Updated November 9, 2012, at 3 p.m. with additional comments from Baxter.
Baxter (NYSE:BAX) issued an urgent product recall covering 9 years’ worth of its Clearlink and Interlink buretrol solution sets over concerns that the devices "may cause serious adverse health consequences, including death."
The buretrol systems are disposable IV pathways and are used to administer fluids to a patient’s bloodstream by connecting to a vascular access device. The product line is a small one for Baxter, and the company has alternative buretrol solutions sets available for customers, company spokesman Bill Rader told MassDevice.com today.
Baxter recalled the devices after receiving complaints that air was traveling below the ball-valve into the drip chamber and then into the tubing. If air passes through the tubing and into a patient’s bloodstream it could result in a potentially dangerous air embolism, according to an FDA warning.
No patient injuries or adverse events as a result of the ball-valve defect have been reported, according to Baxter. The tubing can be re-primed between uses to remove air bubbles, but that may delay therapy, according to Baxter’s September warning letter. Failure to remove the air bubbles, however, may pose a risk to patients.
The recall, originally initiated September 7, 2012, and posted by the FDA this week, includes all lots of Baxter’s Interlink and Clearlink buretrol solutions sets with 150 mL burettes.
The recall affects devices distributed over a period of more than 9 years, from May 2003 to August 2012, and is "well underway," according to Baxter. There are nearly 2 million affected units in distribution and the devices were distributed in the U.S., Canada, Costa Rica, Australia, New Zealand, Hong Kong and the U.K., according to an FDA enforcement report released last month.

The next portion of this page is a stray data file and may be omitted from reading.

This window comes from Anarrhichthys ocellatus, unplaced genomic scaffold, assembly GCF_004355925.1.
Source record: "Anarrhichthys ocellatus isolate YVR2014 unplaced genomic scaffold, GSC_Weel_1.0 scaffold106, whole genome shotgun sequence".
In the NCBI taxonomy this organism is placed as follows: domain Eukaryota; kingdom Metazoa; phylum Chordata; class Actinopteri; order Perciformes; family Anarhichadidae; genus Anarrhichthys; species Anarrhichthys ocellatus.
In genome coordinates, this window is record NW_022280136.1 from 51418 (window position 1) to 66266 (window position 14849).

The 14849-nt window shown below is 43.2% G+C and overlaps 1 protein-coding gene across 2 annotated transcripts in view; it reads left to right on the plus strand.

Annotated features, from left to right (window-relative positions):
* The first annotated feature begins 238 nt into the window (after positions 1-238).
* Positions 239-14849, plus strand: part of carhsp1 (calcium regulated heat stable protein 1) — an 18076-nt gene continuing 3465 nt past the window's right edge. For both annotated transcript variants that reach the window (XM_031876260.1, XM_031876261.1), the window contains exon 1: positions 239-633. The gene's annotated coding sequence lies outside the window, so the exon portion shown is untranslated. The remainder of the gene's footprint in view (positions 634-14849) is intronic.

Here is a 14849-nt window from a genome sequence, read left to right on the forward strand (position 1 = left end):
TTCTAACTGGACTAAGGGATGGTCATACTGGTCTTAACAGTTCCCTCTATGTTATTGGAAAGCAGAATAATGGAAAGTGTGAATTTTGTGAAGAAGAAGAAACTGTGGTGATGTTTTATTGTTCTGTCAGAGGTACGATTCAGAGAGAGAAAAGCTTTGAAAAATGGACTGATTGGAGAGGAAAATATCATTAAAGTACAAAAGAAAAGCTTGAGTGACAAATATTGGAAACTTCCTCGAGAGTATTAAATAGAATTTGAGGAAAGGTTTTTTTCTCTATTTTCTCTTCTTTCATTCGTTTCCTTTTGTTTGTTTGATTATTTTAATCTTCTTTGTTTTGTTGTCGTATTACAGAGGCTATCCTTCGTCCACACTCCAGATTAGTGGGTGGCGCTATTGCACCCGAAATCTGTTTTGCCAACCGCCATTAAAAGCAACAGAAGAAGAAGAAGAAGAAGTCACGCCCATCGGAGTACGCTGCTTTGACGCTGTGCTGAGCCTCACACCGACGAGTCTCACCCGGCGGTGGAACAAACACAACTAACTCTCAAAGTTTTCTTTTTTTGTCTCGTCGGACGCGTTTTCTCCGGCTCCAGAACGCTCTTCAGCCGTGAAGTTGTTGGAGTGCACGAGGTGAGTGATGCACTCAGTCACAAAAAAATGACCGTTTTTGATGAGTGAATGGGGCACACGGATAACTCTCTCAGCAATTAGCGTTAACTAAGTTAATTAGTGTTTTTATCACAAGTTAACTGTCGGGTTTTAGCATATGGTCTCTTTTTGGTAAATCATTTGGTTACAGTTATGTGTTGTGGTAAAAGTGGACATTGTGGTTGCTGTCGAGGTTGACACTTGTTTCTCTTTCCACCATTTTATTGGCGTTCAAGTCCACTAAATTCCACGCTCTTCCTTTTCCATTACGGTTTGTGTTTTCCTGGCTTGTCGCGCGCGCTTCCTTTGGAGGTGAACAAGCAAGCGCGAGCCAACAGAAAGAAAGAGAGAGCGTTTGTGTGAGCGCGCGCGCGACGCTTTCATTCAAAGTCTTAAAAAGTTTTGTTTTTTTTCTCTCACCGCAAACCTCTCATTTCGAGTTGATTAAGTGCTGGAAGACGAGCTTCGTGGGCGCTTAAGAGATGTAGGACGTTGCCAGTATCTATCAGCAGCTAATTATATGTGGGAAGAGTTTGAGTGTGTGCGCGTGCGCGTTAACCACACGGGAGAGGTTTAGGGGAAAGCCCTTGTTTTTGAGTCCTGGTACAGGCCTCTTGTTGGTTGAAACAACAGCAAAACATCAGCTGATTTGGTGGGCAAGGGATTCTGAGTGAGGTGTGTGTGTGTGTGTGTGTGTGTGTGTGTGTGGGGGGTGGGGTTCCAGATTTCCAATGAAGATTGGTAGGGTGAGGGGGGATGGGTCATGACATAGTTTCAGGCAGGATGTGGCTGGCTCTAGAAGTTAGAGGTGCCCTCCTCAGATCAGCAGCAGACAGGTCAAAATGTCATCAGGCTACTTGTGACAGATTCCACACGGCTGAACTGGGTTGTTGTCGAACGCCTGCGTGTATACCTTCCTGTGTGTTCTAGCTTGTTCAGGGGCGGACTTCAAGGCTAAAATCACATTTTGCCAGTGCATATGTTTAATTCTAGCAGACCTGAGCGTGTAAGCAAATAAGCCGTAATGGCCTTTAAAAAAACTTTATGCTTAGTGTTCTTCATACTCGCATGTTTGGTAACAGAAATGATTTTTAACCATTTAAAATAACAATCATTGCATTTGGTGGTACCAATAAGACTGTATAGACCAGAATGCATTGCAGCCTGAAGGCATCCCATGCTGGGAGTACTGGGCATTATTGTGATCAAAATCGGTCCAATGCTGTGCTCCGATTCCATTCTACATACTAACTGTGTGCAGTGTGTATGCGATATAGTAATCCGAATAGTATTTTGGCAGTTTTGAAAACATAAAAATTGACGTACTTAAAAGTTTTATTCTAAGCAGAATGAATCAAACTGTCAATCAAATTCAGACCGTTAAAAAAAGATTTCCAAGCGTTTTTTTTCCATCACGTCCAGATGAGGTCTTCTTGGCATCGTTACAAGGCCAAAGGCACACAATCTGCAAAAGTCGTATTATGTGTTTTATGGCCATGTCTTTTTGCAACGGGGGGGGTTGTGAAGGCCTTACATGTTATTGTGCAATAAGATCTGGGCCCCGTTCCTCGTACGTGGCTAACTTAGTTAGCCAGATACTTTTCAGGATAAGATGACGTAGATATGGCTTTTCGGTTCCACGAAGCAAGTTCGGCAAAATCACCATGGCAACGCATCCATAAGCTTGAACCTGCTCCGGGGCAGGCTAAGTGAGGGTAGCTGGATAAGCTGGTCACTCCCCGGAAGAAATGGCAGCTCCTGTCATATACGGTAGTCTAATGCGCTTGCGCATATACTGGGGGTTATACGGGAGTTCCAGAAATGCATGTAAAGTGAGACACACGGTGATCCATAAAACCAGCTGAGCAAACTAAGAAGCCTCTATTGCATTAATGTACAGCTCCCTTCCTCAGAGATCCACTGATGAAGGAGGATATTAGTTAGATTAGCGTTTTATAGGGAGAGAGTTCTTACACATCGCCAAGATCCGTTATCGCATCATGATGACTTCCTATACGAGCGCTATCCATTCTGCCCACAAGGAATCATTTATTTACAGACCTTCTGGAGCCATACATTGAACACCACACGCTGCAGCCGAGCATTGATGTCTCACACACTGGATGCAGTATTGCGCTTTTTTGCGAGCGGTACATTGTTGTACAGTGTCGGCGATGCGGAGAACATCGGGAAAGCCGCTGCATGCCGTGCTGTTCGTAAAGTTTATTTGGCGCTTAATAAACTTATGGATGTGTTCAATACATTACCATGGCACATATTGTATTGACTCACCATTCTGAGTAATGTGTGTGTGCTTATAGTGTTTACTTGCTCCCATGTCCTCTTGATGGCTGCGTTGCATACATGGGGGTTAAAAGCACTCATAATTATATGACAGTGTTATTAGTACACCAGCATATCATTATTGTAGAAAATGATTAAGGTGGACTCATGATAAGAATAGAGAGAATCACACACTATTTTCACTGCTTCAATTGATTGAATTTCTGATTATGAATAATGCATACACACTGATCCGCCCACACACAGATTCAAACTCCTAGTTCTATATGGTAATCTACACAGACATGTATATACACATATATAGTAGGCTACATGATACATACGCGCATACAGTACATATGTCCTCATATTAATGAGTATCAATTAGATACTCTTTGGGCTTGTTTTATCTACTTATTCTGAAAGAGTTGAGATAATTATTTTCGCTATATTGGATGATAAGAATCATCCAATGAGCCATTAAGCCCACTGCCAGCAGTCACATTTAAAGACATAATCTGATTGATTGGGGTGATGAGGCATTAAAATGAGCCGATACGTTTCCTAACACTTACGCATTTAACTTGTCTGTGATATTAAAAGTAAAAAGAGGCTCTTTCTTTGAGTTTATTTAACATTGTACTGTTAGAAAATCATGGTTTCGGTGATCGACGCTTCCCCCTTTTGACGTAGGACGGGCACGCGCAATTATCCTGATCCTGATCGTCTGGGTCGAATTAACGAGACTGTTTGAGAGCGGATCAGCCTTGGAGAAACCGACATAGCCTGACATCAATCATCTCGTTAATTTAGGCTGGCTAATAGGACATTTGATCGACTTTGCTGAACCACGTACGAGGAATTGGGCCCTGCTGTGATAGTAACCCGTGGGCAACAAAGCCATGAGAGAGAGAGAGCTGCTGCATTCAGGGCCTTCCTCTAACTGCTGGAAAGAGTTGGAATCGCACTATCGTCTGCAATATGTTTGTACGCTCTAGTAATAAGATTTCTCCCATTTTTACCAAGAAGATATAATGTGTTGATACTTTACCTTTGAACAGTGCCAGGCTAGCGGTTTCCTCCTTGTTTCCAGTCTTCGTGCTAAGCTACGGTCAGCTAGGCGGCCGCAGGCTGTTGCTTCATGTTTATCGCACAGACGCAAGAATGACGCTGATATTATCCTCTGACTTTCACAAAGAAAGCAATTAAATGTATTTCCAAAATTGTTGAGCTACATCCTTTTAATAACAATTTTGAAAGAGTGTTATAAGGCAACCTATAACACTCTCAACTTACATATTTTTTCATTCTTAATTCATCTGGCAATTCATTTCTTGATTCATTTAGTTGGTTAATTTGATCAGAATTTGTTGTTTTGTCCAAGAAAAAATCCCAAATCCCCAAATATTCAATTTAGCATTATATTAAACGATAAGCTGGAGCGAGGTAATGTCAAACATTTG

Most customers don’t keep the buretrol devices in inventory for more than a few months, so the 2 million figure provided by the FDA likely doesn’t reflect that number of devices currently on shelves, Baxter representatives told us. Given the 9-year time frame of the recall, there’s a "low likelihood" that the older products are still in circulation, the company said.
The FDA slapped the recall with Class I status, a label that designates "the most serious type of recall and involve situations in which there is a reasonable probability that use of these products will cause serious adverse health consequences or death."
Customers were asked to stop using the affected Clearlink and Interlink systems and to contact Baxter for instructions on how to return them.
This marks the 2nd recall for Baxter in recent months. In August the FDA gave Class I status to Baxter’s decision to pull all Automix nutrition compounding systems in the U.S. over concerns that the devices could fail and deliver dangerous and potentially fatal chemical doses to patients.